Fabulous avocado: We’ve had a love-hate relationship going strong since, well, we realized how delicious they are on toast. Don’t get us wrong, we adore them in a smoothie and practically every other recipe that doesn’t involve a slice of bread—but can they chill with the lightspeed browning?
We’ve heard whispers of simple tricks to keep them from spoiling quickly, however, leaving that bulge of a seed inside? Here’s the thing: it’s kind of bogus and sort of true. Allow us to explain.
What’s going on?
There’s a process that happens when you cut produce such as avocados, bananas, and mushrooms in half called enzymatic browning. When you “damage” these foods by cutting into them, substances on their freshly revealed surfaces called phenolics become exposed to air and begin to oxidize, says Raymond Mahoney, Ph.D., a professor of food chemistry at the University of Massachusetts. This reaction is what leads to the darker hues and eventually squishy texture, even with the seed still present.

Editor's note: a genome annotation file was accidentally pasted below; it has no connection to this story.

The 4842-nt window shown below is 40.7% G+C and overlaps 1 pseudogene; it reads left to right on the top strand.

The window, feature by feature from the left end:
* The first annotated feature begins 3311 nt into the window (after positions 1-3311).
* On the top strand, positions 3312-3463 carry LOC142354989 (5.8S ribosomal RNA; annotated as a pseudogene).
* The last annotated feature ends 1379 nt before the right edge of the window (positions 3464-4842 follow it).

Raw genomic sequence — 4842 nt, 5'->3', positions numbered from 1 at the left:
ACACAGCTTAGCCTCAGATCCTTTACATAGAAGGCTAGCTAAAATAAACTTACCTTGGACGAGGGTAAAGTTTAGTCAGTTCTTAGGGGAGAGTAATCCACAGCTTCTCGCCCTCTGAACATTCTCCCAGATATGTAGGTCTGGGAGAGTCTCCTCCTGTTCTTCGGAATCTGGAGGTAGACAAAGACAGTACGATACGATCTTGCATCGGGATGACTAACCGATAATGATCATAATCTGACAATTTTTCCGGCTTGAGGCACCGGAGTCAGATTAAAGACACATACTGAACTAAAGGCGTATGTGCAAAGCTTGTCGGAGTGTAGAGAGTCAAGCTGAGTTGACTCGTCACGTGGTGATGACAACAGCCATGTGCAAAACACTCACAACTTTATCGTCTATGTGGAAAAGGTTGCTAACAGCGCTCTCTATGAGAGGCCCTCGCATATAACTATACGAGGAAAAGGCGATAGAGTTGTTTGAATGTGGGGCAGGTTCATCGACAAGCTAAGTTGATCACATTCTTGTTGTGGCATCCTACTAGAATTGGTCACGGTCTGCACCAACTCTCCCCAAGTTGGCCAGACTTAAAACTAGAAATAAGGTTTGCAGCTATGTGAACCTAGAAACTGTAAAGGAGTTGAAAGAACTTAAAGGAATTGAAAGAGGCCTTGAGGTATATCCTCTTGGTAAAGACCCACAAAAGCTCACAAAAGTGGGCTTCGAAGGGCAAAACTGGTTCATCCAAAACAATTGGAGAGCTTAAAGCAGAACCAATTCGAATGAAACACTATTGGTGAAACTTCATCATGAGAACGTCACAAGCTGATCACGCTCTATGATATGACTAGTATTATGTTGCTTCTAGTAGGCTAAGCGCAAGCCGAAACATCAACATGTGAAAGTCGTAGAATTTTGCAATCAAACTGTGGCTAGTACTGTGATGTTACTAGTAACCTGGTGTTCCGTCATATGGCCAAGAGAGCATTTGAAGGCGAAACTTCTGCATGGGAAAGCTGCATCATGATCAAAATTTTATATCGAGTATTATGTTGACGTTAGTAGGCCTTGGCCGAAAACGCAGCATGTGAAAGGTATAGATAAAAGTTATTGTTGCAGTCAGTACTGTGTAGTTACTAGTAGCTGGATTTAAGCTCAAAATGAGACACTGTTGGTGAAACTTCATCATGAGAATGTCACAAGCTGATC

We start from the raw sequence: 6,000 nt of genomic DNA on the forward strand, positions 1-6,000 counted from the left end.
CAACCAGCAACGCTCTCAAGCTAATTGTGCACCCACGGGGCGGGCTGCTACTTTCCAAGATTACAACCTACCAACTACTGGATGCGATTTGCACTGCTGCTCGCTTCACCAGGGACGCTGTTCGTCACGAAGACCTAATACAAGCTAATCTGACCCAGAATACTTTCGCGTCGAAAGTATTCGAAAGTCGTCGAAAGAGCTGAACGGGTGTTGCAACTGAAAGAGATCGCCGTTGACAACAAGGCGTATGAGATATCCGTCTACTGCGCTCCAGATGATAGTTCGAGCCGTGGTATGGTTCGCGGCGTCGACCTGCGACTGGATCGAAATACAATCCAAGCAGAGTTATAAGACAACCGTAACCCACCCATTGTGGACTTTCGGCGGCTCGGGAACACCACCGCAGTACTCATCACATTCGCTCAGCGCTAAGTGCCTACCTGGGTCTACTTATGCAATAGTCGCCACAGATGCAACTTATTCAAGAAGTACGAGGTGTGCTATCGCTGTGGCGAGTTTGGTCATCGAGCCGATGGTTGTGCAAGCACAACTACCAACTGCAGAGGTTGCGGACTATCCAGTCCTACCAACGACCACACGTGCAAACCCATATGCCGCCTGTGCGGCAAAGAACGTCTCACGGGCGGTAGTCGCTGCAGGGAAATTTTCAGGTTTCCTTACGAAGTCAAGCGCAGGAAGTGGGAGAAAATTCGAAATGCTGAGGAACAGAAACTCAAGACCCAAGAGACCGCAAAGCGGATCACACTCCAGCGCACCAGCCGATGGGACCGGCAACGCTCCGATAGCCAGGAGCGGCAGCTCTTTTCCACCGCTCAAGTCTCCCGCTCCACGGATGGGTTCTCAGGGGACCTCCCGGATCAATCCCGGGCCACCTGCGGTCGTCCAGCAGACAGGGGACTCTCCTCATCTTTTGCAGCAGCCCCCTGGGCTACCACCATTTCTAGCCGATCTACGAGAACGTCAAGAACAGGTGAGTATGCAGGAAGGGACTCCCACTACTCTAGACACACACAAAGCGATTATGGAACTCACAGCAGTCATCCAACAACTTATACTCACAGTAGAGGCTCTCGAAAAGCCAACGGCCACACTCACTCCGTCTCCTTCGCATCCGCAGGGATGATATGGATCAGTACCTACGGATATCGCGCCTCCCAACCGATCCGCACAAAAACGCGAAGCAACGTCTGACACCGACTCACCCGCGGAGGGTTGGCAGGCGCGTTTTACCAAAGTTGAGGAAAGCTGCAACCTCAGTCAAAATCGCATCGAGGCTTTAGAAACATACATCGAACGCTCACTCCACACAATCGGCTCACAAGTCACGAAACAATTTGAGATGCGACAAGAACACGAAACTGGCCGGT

Here’s where the not-really-but-maybe part comes in. While the seed doesn’t actually slow the browning of the entire half of the avocado it’s left in, it helps the area beneath it stay fresh. Since that part has no oxygen interaction (it’s sealed behind the seed), it’ll take a more time to go bad, explains Mahoney.